But as he came nearer, Anthony’s hopes started fading. He’d thought at first that the carriage had struck the side of the building and then been upended from the impact. But now he saw that the situation was far worse. There was apparently a sunken stair into which the carriage had plunged. Instead of the weight of the carriage’s body protecting the occupants, the body had caved in on them.
He brought the horse to a halt, got off, and clambered onto the carriage. The first thing he saw was the driver. His body, rather, for there was no question whether this man was dead or stunned. He’d been thrown into the stairwell and part of the carriage had landed on top of him. The front axle had crushed the poor man’s chest like a great blunt spear. His sightless eyes staring up at the sky were already half-covered with sleet.
Almost frantic now, Anthony reached the carriage’s door and tried to pry it open. Finding it jammed, he drew his sword and used it as a lever. Thankfully, it was one of his everyday swords, not the expensive one he kept at Liz’s lodgings for ceremonial occasions. He was quite likely to break it, since swords were not designed to be tools for such use.
Indeed, it did break—but not before it finally snapped whatever obstruction was keeping the door jammed. Anthony tossed the hilt onto the ground and, using both hands, pried the door the rest of the way open.
Peering in, he couldn’t determine anything at first. It was a dark day because of the overcast and very little of what light there was made its way into the carriage. To make thing worse, the interior of the carriage was in a state of sheer chaos. The trunks must have been flung open and had scattered their contents everywhere. At first glance, the interior looked like nothing so much as a huge, half-filled laundry basket.
Then something pale moved, coming up from under the blanket that had been covering it. A face, Anthony realized.
The king’s face.
“Help me,” Charles whispered. “My leg…”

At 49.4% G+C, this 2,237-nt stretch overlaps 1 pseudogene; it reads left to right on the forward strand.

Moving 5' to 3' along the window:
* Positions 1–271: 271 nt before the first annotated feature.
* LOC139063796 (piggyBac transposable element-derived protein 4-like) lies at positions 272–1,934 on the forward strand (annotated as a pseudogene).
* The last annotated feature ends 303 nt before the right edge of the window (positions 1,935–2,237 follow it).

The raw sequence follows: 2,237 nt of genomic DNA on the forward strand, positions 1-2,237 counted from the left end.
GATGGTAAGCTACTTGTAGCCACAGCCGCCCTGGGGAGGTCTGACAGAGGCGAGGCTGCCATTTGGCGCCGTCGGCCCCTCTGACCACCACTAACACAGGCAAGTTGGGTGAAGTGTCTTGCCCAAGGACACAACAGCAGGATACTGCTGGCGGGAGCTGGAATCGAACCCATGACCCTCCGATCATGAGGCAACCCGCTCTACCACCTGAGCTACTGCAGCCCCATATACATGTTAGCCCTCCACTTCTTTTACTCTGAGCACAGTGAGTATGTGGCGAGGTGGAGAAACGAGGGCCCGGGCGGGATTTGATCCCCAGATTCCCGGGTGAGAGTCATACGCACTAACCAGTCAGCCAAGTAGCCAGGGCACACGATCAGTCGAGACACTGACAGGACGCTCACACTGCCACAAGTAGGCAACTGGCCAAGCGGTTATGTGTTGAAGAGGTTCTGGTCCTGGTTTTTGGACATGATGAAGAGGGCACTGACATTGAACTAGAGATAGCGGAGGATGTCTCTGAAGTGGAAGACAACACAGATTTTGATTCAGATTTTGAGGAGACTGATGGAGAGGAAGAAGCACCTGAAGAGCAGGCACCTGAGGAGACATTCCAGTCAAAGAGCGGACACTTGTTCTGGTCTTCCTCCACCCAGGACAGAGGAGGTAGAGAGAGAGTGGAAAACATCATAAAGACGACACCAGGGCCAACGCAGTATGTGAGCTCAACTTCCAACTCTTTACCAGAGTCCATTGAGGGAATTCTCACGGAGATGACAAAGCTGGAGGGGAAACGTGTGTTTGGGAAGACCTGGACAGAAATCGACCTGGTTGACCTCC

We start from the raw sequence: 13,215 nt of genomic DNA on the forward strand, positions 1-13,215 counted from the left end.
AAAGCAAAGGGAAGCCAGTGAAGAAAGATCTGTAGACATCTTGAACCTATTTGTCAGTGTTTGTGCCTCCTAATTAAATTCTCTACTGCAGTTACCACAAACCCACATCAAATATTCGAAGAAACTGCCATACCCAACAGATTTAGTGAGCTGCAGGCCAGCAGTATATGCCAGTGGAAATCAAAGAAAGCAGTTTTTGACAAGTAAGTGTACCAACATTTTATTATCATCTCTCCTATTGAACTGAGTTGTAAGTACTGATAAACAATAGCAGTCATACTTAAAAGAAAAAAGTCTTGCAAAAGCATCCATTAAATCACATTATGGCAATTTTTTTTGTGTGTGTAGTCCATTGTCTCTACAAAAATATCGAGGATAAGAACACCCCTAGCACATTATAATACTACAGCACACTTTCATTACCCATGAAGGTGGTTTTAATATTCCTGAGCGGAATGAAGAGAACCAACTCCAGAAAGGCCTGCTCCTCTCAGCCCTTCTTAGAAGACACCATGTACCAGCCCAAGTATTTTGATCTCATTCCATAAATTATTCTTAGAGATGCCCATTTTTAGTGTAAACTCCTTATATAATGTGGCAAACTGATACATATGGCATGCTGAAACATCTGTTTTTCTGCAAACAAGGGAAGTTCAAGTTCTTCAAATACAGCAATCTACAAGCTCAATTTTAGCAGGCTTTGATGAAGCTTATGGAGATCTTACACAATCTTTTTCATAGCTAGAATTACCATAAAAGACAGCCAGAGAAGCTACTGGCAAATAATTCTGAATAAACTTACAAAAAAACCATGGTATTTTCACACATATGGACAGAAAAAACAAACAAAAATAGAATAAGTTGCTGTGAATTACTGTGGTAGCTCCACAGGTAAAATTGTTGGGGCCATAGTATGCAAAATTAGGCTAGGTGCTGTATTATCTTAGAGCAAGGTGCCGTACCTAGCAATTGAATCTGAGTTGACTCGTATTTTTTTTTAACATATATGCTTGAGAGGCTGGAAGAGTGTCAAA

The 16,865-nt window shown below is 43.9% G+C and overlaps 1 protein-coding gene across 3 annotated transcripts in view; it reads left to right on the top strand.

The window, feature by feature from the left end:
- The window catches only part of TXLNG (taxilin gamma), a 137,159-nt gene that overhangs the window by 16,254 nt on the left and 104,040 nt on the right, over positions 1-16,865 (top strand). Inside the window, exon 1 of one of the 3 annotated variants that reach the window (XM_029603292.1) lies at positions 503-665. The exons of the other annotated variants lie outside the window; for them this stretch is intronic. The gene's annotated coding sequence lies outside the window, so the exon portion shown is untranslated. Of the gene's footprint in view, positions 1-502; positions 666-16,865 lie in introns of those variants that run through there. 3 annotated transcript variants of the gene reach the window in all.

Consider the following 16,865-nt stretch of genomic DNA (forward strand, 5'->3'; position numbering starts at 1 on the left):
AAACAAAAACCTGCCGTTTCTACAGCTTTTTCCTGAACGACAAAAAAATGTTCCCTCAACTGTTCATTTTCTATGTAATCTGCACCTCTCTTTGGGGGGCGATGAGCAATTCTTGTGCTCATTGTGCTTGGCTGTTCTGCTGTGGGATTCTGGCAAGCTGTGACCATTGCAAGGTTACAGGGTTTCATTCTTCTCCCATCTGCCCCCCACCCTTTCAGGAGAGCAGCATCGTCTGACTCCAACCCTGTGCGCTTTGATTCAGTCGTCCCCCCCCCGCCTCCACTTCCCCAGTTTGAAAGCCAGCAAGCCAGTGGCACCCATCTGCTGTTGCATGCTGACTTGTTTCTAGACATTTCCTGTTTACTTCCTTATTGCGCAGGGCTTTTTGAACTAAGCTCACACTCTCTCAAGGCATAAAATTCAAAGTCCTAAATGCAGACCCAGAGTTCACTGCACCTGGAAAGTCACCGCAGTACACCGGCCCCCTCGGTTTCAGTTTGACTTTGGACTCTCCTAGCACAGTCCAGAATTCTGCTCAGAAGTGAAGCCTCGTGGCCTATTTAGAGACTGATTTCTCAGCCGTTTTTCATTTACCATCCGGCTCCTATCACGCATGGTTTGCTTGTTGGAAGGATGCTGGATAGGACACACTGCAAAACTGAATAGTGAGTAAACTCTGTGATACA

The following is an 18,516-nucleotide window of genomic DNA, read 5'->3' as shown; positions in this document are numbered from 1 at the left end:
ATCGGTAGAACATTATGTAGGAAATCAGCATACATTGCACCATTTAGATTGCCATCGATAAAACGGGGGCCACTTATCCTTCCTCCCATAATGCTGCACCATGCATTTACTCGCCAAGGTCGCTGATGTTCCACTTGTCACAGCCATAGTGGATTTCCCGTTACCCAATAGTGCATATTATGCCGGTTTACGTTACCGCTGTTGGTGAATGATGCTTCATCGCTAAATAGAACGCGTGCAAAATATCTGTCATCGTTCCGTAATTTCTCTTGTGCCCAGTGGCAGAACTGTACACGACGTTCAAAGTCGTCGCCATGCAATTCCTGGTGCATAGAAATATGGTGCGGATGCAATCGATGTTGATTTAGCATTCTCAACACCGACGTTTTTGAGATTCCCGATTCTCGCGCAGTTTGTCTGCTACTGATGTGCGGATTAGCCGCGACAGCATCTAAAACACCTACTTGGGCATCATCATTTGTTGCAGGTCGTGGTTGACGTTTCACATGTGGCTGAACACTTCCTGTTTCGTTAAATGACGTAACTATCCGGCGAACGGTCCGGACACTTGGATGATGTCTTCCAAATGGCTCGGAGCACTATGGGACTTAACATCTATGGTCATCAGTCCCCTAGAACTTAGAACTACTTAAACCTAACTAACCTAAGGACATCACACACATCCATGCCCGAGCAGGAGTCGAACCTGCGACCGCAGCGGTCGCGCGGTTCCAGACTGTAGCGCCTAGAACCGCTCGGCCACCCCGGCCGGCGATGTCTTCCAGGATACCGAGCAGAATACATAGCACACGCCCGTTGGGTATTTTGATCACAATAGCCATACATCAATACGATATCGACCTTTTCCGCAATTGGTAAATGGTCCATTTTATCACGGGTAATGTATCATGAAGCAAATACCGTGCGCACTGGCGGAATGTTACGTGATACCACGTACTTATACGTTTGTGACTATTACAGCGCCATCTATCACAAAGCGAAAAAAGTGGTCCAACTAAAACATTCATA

Hearing a call, Anthony looked back. To his relief, he saw that Patrick had arrived with his Irish skirmishers.
“Just a moment, Your Majesty, I’ll be right there,” Anthony said hurriedly. Then, to Patrick: “I need three of your men up here. Have the rest tend to whatever else they can—but don’t shift the carriage about yet.”
Hearing the horse scream again, Leebrick winced. “And put that animal out of its misery, would you?”
That done, he lowered himself into the carriage, being careful not to step on the king’s body. Wherever that body was, since all he could see was still just the royal face, staring up. He had no idea at all where the queen had wound up.
Once he got to the king, he slid his arm down into the tangle of blankets and cushions to cradle the man’s shoulders and lift him. But the moment he did so, the king started to shriek. “My legs! My legs! Stop, damn you!”
Anthony left off immediately. He’d thought from the king’s first plaint that he’d suffered a broken or wounded leg. But “legs” probably meant something worse. He didn’t dare move Charles at all until he could see what the problem was.
One of the Irish soldiers was at the window, now.
“Come down,” Leebrick ordered. “But make sure you put your feet over there.” He pointed behind him, to a part of the carriage that seemed safe enough. He still didn’t know where the queen was.
There are no royal children at this time, are they?
Charles II was born in 1630. That makes him all of three at the time of this passage.
To make things worse, the royal carriage was of the new â€œCinderellaâ€ design. [NOTE: Would that term have been used at the time?]
The model below is period correct and has the ‘Cinderella’ look.
The carosse (state coach) is a four wheel enclosed carriage, much in use in the 17th century. The front and hind axles are connected by one single perch. There are wooden pillars attached to the axles, from which braces extend to the coach body (which is sometimes equipped with elbow-springs). After 1700 the carosse was more and more displaced by the lighter berlin, but it was still built and used by european courts as high-class ceremonial vehicle.